The Geneva fair saw the debut of a surprising number of entry-priced timepieces
If you’ve ever been to the Salon International de la Haute Horlogerie (SIHH) in Geneva, you know that “affordable” is the last word you’d associate with the fair, or any of the products presented there. Known for its sleek and sophisticated setting, exclusive invite list, champagne and foie gras lunches, and extraordinary timepieces—many priced north of $300,000—SIHH is a bastion of wealth and privilege, troubled global economy be damned.
And yet, 2016 will be remembered as the year that the fair’s prestige brands rolled out a slew of reasonably priced models, some as low as $3,950! Lord, even Richard Mille and Greubel Forsey, two of the fair’s most extravagant watchmakers, introduced entry-level pieces—though take that news with a grain of salt. The former’s notoriously expensive collection now starts around $100,000 for the new RM67-01 Automatic Extra Flat Watch (though exact pricing has yet to be confirmed). And the latter’s range, which typically hovers around $500,000, now includes the Greubel Forsey Signature 1; in stainless steel (a first for the brand) with blue dial, the piece retails for around $170,000.
Here are five of my favorite affordable introductions, arranged from least to most expensive:
IWC Pilot’s Watch Mark XVIII – $3,950
IWC Schaffhausen’s revamped Pilot’s Watch collection includes two new models—the Pilot’s Watch 36 and Pilot’s Watch Mark XVIII—priced at $3,950, “absolutely a new entry price for the brand,” says PR manager Jamie Williams. I’m particularly fond of the latter model. Simple and elegant, much like the original Mark 11, introduced in 1940, the Mark XVIII is a paragon of minimalism: Big and round Arabic numerals, a date window at 3 o’clock, and a caseback engraved with the outline of a Junkers Ju 52 plane (the definitive aircraft of the 1930s) are its chief design features. This one’s going on my shopping list!
IWC Schaffhausen Pilot’s Watch Mark XVIII
Baume & Mercier Clifton Chronograph Complete Calendar – $4,990
A handsome complicated men’s watch for less than $5,000? Baume & Mercier’s new Clifton Chronograph Complete Calendar delivers on that promise and then some. Housed in a 43 mm steel case, the 1950s-inspired model features—as its name would imply—a chronograph and a complete calendar. With its sun-silvered dial, 48-hour power reserve, and fine finishing, it’s the perfect starter gift for watch connoisseurs-to-be. (A two-tone version retails for $5,450.)
Baume & Mercier Clifton Chronograph Complete Calendar
Cartier Drive – $6,500
One of the fair’s most talked-about introductions was the new Drive de Cartier collection of cushion-shaped men’s pieces. Available in steel and rose gold editions equipped with in-house automatic movements (the model shown here is powered by calibre 1904-PS MC), the line starts at $6,250 for the steel version with white dial. I’m partial to the slightly more expensive black dial in steel (both launch in May). But any way you cut it, this is one sexy men’s watch. I’d call it a sure thing.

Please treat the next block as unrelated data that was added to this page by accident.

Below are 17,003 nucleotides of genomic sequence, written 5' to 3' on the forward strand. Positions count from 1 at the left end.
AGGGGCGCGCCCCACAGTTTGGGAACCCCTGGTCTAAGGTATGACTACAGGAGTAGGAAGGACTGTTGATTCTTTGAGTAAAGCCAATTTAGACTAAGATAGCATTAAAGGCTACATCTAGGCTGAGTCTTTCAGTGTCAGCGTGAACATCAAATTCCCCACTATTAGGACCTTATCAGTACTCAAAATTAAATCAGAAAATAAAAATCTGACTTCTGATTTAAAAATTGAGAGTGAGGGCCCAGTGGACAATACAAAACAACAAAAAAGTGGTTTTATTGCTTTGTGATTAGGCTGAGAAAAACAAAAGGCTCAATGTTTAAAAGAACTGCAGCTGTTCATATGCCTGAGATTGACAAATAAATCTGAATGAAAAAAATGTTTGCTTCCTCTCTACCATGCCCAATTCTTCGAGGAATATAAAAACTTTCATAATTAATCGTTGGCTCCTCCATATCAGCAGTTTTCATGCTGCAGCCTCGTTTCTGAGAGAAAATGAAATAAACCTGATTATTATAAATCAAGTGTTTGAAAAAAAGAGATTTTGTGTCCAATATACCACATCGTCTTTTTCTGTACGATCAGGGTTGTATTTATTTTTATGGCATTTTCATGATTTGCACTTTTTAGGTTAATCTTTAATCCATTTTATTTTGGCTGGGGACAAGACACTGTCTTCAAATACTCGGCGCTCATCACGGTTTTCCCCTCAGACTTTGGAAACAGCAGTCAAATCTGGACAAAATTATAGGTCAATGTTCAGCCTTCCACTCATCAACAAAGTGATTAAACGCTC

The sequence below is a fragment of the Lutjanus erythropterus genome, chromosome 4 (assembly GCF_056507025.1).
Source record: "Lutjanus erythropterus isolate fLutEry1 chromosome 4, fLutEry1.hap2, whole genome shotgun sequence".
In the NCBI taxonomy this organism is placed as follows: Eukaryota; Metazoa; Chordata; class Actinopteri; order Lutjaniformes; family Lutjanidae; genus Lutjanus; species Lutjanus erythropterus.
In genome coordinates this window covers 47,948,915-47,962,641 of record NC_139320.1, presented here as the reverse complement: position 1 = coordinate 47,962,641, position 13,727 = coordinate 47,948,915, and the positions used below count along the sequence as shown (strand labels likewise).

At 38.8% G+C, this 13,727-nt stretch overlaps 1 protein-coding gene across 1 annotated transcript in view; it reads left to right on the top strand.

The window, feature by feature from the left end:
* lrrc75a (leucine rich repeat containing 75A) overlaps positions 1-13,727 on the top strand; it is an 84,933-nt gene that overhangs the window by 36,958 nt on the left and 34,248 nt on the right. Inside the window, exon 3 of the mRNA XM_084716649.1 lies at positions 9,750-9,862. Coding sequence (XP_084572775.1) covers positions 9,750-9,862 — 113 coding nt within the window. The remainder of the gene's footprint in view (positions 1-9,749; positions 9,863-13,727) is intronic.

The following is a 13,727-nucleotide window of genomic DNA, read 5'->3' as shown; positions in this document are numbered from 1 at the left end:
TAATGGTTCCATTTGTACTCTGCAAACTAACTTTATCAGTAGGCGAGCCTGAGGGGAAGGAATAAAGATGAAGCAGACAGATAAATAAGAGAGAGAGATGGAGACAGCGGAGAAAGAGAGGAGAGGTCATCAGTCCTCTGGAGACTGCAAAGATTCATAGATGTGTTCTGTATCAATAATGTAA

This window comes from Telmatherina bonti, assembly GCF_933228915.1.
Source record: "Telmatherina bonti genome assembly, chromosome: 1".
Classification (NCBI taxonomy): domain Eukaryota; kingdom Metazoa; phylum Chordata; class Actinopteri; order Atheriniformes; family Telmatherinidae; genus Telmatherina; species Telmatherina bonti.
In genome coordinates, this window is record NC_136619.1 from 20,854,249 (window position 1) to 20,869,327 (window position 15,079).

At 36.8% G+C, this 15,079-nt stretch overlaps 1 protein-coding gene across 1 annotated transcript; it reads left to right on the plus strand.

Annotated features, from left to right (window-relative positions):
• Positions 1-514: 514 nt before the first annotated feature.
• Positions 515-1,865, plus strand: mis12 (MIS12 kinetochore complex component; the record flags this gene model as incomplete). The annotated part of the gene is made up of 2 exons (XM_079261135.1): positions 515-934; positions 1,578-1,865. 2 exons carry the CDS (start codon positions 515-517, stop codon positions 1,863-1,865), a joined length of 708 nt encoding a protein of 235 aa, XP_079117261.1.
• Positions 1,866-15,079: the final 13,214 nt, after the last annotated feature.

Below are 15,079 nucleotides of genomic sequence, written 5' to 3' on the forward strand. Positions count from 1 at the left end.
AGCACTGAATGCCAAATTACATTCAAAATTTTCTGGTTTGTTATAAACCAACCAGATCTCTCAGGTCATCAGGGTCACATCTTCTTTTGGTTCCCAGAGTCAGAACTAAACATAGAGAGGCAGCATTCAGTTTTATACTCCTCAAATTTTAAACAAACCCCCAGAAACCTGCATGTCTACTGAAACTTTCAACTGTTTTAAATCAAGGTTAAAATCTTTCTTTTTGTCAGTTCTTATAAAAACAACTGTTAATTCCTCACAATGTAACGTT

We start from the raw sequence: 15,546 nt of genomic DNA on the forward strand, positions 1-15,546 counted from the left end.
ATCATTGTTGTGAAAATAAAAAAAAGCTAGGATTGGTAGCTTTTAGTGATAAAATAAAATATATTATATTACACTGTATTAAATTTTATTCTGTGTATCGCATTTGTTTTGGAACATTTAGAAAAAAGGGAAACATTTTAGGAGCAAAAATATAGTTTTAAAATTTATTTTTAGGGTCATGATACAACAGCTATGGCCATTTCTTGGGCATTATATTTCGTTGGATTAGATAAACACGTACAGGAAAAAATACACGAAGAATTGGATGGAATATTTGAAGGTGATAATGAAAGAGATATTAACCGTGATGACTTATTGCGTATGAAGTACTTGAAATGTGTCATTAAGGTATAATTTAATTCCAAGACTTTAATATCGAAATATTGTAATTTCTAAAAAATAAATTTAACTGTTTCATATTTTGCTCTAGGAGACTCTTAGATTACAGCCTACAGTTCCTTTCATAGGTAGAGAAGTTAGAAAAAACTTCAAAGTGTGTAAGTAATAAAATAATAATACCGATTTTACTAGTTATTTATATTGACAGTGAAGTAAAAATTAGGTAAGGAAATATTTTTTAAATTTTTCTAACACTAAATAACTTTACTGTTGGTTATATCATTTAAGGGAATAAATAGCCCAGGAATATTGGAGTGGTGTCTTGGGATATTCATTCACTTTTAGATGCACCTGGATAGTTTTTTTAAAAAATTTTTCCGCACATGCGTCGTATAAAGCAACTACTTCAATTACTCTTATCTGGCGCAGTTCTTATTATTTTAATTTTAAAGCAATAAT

Drive de Cartier in steel with black dial featuring a self-winding manufacture mechanical movement; Vincent Wulveryck © Cartier
Panerai Radiomir 1940 with white dial – $10,000
With its snazzy white dial, the new Radiomir 1940 3 Days Automatic Acciaio (PAM655) from Panerai certainly looks different. But what you can’t see is that it functions a little differently, too, thanks to its automatic P.4000 movement made entirely at the Officine Panerai manufacture in Neuchâtel. The 42 mm watch (shown here in a polished steel case) is a pretty good deal for in-house know-how. And it points the way forward for Panerai: The brand is planning to phase out all base models with ETA movements over time and replace them with in-house calibers.
Panerai Radiomir 1940 3 Days Automatic Acciaio (PAM655) with white dial
Vacheron Constantin Overseas in Steel With Date – $19,900
The big story for Vacheron Constantin this year is the overhaul of its sporty Overseas collection, which offers an entry price of $19,900 for a simple date model in stainless steel. That may sound steep for a straightforward mechanical movement, but get this: The in-house calibre boasts the Hallmark of Geneva, watchmaking’s most prestigious third-party certification. Sold with three strap options—a steel bracelet, rubber, and alligator leather—the watch is versatile, mechanically impressive, and really, really, ridiculously good looking!
Vacheron Constantin Overseas in steel with date
Public Service Announcement
So you know that expiration date on your passport? Don’t let it lull you into thinking you’ve got until that very day to travel overseas. I showed up at JFK on Saturday, Jan. 16, with plenty of time for my evening flight to Geneva only to be told that I couldn’t board the plane unless I changed my return ticket to Monday, Jan. 18 (which would have given me 24 hours in the city). That’s because my passport expires April 18 and they wouldn’t let me into Switzerland without a full three months remaining on it. I ended up bagging the trip and buying a one-way ticket home to LA that night, so I was a spectator to SIHH this year. Won’t be making that mistake again!